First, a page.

is not considered equivalent to an expression of value 30 and type `length`

. Both values may be considered to be tagged by their type and the type is essential for equivalence.

Consequently, with the Datalog program

```
.number_type weight
.number_type length
.decl A(w:weight)
.decl B(l:length)
A(X) :- B(X).
```

the trailing rule will cause a typing error since no value of the first attribute of B will ever be in the domain of the first attribute of A, since D(weight) ∩ D(length) = ∅.

This interaction between types is generalized by the sub-type relation to be covered next.

## Sub-typing

The sub-type relation among types provides a foundation for determining whether there might be values in the intersection between (potentially infinite) domains of types. Intuitively, a type U is a subtype of S, denoted by U <: S, if all elements in the domain of U are also to be found in the domain of S. The following rules define the sub-type relation:

The sub-type relation is reflexive and transitive:

- S <: S for all types S
- if S <: T and T <: U we have S <: U for all types S, T, and U

All primitive types are sub-types of their predefined base type:

- U <: number if U is defined by
`.number_type U`

- U <: symbol if U is defined by
`.symbol_type U`

Thus, every value of a primitive type, e.g. the information that a weight is 40, can ‘decay’ to an ordinary number without the implicit type-tag of being a weight.

Finally, for union types the following rules hold:

- U <: T1 | … | Tn if there is a 1 ≤ i ≤ n such that U <: Ti
- T1 | … | Tn <: U if for all 1 ≤ i ≤ n we have Ti <: U
- U1 | … | Un <: T1 | … | Tm if for all 1 ≤ i ≤ n there is a 1 ≤ j ≤ m such that Ui <: Tj

The first two rules define the relation between union types and non-union types and the third rule defines the relation between two union types. Note that a union type consisting of a single type is a sub-type of this type as well as the other way around.

There are no sub-typing relations for record types. Each record type constitutes its own, distinct domain. Thus, no element of one domain may be found in the domain of any other type’s domain.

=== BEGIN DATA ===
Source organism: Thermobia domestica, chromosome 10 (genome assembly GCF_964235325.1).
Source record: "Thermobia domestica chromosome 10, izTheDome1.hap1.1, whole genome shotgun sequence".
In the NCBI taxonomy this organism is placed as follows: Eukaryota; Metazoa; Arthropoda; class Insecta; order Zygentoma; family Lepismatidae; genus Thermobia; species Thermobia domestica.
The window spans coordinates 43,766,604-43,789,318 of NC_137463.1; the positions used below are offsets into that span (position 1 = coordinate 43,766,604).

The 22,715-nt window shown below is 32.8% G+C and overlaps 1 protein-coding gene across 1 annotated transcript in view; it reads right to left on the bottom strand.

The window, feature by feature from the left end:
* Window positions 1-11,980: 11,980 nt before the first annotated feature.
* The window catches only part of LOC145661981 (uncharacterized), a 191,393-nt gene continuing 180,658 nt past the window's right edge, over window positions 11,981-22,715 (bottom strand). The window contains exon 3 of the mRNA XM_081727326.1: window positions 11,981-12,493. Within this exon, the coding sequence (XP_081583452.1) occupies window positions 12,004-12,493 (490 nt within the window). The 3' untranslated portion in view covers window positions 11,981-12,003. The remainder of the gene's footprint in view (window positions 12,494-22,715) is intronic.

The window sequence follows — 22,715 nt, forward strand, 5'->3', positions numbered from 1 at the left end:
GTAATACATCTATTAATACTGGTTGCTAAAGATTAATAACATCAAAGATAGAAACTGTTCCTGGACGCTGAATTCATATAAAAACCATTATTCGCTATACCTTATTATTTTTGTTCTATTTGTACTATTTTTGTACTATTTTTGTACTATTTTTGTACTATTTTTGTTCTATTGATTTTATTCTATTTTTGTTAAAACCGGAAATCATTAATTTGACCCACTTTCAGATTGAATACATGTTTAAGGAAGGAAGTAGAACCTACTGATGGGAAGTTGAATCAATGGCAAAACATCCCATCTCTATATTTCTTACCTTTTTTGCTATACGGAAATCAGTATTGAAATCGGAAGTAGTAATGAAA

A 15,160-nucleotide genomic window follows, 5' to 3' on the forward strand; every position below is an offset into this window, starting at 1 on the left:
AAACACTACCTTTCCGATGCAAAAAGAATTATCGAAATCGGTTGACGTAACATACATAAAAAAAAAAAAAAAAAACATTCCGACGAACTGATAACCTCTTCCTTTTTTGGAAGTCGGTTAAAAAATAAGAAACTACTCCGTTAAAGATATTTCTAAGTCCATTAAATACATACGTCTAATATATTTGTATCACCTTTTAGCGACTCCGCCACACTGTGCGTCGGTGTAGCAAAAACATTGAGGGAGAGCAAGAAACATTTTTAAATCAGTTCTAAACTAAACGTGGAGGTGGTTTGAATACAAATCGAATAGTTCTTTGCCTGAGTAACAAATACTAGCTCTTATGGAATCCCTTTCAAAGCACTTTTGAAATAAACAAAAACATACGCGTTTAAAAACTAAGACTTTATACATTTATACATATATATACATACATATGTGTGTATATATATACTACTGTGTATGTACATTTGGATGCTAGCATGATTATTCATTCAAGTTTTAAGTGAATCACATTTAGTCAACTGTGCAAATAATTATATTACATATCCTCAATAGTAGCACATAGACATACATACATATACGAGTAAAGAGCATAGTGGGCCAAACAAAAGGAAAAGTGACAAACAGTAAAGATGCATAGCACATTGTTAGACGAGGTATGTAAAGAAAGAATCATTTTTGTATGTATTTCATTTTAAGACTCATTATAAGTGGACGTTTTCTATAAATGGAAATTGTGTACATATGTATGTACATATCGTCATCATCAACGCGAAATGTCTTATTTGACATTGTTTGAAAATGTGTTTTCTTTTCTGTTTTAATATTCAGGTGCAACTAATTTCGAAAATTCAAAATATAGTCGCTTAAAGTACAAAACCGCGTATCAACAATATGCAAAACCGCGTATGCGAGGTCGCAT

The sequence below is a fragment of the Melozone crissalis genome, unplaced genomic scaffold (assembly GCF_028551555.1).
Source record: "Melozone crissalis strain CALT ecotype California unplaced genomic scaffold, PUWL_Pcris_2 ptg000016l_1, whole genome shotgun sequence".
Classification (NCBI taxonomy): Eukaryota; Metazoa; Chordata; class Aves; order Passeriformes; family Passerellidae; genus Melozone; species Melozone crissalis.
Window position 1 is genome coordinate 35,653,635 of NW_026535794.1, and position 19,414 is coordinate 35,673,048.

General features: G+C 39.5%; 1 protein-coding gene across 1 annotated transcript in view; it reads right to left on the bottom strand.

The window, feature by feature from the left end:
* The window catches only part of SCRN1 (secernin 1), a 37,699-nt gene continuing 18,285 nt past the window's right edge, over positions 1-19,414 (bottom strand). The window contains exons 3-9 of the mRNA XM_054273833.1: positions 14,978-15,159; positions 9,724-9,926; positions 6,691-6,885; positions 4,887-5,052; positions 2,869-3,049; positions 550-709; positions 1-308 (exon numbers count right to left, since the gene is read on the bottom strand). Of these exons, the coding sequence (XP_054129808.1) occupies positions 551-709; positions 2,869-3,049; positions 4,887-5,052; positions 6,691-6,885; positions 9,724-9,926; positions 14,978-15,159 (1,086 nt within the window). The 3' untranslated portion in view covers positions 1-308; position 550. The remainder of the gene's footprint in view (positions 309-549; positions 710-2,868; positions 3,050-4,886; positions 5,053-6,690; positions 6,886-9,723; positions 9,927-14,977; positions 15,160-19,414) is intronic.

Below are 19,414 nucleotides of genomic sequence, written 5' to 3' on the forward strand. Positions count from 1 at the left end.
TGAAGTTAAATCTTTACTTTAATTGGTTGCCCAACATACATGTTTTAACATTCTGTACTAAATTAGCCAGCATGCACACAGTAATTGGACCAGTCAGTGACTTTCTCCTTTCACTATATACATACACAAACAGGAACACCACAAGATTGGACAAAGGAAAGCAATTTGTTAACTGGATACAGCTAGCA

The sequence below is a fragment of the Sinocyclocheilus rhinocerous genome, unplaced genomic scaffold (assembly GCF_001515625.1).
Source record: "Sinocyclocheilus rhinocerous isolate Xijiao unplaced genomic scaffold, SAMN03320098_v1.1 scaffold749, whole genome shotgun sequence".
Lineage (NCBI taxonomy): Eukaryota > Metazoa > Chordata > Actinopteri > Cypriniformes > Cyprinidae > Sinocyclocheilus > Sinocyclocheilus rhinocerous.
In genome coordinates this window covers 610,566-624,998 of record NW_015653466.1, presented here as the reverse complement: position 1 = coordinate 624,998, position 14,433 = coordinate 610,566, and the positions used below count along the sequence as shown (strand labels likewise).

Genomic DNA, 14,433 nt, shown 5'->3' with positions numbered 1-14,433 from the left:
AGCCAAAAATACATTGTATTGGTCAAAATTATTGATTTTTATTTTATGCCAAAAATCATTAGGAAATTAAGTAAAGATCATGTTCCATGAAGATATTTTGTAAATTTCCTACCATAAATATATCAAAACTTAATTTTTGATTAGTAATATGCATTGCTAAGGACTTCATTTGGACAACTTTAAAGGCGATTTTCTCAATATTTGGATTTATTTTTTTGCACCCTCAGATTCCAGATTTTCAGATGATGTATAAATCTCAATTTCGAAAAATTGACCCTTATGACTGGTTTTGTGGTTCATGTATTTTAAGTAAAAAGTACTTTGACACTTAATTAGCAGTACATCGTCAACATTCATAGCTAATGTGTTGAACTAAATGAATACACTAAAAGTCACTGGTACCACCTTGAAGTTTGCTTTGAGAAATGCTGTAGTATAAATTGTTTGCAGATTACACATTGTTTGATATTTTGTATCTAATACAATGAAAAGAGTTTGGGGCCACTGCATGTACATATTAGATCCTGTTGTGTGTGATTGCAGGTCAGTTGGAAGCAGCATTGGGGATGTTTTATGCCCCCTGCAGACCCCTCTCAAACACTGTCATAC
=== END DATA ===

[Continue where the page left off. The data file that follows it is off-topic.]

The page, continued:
## Pitfalls

As an example, consider the following code fragment:

```
.type even = number
.type odd = number
.decl A(x:even)
.decl B(x:odd)
A(X) :- B(X)
```

In this example, the types `even`

and `odd`

are defined as union types over the single type `number`

. Thus, they are effectively equivalent and no typing error will result from the rule stated for relation `A`

.

However, when the aim of defining the two types `even`

and `odd`

was to enforce that those are two disjunctive sets of integer values, the rule stated for `A`

should trigger at least a warning since no `X`

should be within both – the `even`

and `odd`

domain.

The problem is caused by utilizing a degenerated version of a union for the definition of the new types. A more accurate modeling is shown here:

```
.number_type even
.number_type odd
.decl A(x:even)
.decl B(x:odd)
A(X) :- B(X)
```

In this version, `even`

and `odd`

are defined as two disjunctive sub-types of the number-type, each exhibiting its own domain of values. From this definition Souffle can deduce that the users intention was to define two disjunctive sets and will report an error for the rule in the last line.

The type system is designed to support the developer of a Datalog program in enforcing constraints on the ‘dataflow’ within the resulting program. However, to enable the system to do so, an accurate modeling of the categories of values in form of a type system is required – as has been illustrated by the example above.